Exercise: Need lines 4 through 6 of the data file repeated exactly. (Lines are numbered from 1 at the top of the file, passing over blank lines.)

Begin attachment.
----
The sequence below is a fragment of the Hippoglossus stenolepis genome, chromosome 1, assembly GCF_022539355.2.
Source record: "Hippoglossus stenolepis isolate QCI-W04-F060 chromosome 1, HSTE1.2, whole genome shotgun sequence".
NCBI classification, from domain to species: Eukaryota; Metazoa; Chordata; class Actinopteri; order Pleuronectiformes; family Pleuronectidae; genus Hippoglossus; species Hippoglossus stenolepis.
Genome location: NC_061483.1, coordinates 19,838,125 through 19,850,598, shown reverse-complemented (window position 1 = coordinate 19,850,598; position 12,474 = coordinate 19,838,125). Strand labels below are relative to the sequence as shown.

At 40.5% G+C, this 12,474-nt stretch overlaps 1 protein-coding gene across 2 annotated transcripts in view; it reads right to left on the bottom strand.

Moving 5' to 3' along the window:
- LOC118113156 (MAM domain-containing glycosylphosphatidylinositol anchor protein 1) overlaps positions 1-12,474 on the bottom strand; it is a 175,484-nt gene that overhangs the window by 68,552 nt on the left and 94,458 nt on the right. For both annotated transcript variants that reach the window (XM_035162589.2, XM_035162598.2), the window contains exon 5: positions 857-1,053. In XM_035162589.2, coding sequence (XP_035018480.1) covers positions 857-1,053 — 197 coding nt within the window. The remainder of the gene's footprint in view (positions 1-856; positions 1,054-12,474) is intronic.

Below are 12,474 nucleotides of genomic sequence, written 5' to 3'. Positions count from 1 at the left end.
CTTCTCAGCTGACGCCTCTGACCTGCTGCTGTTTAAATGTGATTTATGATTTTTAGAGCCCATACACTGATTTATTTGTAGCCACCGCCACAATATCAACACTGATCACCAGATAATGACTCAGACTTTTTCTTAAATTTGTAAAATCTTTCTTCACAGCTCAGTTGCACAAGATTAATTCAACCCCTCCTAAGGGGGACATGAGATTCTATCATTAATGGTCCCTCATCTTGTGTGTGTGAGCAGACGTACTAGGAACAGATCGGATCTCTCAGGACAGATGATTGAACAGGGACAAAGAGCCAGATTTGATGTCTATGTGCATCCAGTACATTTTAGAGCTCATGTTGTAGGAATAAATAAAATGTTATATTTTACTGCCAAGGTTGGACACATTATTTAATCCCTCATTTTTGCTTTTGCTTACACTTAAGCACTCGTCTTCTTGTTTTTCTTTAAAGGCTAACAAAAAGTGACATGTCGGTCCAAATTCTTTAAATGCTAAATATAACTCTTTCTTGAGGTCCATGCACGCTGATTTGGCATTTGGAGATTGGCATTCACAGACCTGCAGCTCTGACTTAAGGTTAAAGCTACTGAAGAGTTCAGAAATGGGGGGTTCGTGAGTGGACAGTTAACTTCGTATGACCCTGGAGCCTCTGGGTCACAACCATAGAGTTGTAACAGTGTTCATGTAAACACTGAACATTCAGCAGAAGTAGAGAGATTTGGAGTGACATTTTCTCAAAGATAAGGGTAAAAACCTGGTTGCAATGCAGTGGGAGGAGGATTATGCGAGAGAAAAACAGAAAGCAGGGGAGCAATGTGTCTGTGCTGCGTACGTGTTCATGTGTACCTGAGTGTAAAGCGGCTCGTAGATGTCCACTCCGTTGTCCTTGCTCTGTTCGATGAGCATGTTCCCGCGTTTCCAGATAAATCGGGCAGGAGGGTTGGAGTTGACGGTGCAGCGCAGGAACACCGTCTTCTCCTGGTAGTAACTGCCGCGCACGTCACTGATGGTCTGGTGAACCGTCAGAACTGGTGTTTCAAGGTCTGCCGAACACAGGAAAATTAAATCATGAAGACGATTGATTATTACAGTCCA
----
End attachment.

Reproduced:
Genome location: NC_061483.1, coordinates 19,838,125 through 19,850,598, shown reverse-complemented (window position 1 = coordinate 19,850,598; position 12,474 = coordinate 19,838,125). Strand labels below are relative to the sequence as shown.

At 40.5% G+C, this 12,474-nt stretch overlaps 1 protein-coding gene across 2 annotated transcripts in view; it reads right to left on the bottom strand.

Moving 5' to 3' along the window: